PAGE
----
Request Records: Live At Club 15

David Rickert By

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Request Records has recently issued a series of live recordings from Club 15 in Las Vegas, all from 1966. By this time Las Vegas was the world's playground, and a legion of entertainers descended there. Mike Gold broadcast the performances live from the club; his wife and the sound engineer recorded them for posterity. After Gold had passed, his grandchildren dug out the tapes and recorded them digitally as they played, just in case the tapes wouldn't stand up to more than one playing.

These never before released recordings capture some great performances by some of jazz's greatest players. However, due to the nature of the project, no personnel info or background on the performances is included.

George Shearing Quintet
Lullaby Of Birdland And More
Request Records

It may seem odd that pianist George Shearing was immortalized as a keyboard pounder in Jack Kerouac's On the Road, since the Englishman's demeanor was always more elegant ballroom than seedy bar. And his quintet features the rather quiet front line of vibraphone and guitar (played by Joe Pass.) This results in an enchanting music that never breaks a sweat; improvisation flows seamlessly into the melody and never wanders too far astray. However, in addition to expected tunes like "Lullaby Of Birdland, Shearing throws in a few nifty originals like "Waltz For Sheba and "Aldo Nova, as well as a medley of popular tunes that, ironically, had squeezed out the demand for the style of jazz he himself peddled. A nice collection of subtlety and sophistication.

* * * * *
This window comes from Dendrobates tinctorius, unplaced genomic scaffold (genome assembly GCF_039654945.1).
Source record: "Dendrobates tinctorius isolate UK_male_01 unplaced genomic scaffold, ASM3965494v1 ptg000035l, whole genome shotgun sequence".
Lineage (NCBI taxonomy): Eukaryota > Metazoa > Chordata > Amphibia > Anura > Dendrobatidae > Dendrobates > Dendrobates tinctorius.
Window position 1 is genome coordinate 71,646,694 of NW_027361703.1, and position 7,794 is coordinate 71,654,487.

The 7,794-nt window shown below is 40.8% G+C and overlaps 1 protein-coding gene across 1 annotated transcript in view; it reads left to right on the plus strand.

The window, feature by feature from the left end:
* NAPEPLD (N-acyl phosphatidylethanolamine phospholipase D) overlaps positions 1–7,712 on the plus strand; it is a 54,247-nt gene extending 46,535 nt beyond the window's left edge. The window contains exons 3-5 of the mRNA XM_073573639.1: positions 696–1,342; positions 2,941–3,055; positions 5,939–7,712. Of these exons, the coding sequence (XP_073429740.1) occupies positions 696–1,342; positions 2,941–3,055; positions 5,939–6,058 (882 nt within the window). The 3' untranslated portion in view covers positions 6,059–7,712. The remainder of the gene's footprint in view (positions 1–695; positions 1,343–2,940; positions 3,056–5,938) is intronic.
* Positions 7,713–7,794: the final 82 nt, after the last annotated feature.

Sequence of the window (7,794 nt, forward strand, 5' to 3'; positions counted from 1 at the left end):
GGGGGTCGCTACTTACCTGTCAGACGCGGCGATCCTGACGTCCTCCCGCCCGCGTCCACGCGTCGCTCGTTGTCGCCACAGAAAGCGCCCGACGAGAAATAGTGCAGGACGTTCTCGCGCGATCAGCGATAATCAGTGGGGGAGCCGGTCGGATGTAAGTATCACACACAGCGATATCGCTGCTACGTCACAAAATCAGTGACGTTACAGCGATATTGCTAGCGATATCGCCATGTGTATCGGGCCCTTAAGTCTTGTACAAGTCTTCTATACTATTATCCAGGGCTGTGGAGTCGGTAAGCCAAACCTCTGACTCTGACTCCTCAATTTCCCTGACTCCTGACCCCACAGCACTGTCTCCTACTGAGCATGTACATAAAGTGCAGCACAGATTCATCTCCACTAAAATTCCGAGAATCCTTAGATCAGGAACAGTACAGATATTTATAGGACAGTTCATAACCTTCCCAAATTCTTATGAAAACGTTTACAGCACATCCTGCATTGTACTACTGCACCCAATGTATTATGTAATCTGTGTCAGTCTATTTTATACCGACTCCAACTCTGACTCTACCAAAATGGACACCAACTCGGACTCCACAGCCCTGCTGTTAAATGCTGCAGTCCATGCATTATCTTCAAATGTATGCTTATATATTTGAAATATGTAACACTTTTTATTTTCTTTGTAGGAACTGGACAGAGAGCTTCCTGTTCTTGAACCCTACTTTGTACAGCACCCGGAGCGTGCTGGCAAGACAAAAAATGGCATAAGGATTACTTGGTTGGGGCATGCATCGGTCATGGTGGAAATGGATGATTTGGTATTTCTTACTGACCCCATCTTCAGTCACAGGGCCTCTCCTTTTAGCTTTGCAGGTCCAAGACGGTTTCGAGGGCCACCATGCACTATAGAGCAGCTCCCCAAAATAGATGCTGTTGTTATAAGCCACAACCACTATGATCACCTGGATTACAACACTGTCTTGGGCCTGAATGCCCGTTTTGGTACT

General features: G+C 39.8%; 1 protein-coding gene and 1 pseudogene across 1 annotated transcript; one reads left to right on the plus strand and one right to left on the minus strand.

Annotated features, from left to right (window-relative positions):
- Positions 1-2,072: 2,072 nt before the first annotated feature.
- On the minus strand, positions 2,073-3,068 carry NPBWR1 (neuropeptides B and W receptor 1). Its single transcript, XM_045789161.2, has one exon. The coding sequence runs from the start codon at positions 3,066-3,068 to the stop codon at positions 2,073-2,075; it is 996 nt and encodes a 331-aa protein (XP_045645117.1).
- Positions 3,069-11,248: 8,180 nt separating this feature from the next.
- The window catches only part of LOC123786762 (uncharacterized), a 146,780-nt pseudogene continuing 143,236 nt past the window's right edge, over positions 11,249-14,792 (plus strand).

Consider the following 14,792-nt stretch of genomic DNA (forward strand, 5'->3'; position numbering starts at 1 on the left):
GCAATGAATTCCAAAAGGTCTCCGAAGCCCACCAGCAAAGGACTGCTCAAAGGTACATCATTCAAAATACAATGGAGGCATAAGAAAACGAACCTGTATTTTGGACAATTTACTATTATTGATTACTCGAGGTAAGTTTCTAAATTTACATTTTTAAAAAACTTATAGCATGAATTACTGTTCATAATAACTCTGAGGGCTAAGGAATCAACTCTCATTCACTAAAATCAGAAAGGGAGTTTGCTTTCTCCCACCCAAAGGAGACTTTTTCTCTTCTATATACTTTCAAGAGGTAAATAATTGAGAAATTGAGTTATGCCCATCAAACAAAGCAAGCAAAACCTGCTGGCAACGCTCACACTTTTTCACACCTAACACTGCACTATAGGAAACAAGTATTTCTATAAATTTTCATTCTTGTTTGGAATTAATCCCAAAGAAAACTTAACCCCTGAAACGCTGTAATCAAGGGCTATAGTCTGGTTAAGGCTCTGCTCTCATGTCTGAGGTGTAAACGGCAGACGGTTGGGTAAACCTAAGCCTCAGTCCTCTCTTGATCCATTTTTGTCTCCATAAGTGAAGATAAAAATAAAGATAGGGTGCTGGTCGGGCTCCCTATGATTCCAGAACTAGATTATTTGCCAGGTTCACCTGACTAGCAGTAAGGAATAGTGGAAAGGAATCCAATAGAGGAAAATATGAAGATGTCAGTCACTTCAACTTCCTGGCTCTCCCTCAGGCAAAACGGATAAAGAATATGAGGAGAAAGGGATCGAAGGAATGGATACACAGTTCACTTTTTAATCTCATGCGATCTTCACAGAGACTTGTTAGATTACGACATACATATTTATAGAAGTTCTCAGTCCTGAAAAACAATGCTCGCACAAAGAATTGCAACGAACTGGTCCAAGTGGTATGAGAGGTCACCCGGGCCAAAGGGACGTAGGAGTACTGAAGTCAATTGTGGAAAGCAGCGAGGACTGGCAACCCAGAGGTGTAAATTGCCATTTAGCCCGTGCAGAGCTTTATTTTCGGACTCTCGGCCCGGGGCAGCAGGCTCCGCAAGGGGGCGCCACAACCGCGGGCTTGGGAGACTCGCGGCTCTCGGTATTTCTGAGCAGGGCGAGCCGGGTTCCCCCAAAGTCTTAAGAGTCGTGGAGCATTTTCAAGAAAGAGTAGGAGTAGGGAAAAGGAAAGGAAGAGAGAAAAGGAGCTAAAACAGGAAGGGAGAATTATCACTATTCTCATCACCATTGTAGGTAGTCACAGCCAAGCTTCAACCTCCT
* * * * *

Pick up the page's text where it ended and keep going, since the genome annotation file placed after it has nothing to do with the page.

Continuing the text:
Louis Prima & Pete Fountain
Louis Prima With Sam Buttera & The Witnesses/Way Down Yonder In New Orleans
Request Records

He was no Keely Smith, but Louis Prima was still able to whip the bandstand up into a frenzy. The R&B craze that Prima helped started had obviously been passed up by rock'n'roll, but his style more that most was easily transported to the present (1966 present, that is) with its pop sensibilities, all on songs that were fairly old-fashioned at the time. There's plenty of honing and wailing from the saxophonists, and the rhythm section keeping things swinging. The swing revival of the 1990s would rescue Prima from obscurity; it's interesting to note that his music was so timeless it never borrowed from current trends.

Pete Fountain is here called the King of Dixieland, which some may strike as heresy. But consider that Fountain did bring New Orleans to the masses through Lawrence Welk, at a time when many had cast the music by the wayside. Some may criticize Fountain's choice of instrumentation (vibraphone?) but there's no doubt that his band could create some seriously entertaining music when given the chance. Here they are able to really stretch out; their half of the disc only has four songs and all of the soloists seem to get as much time as the want.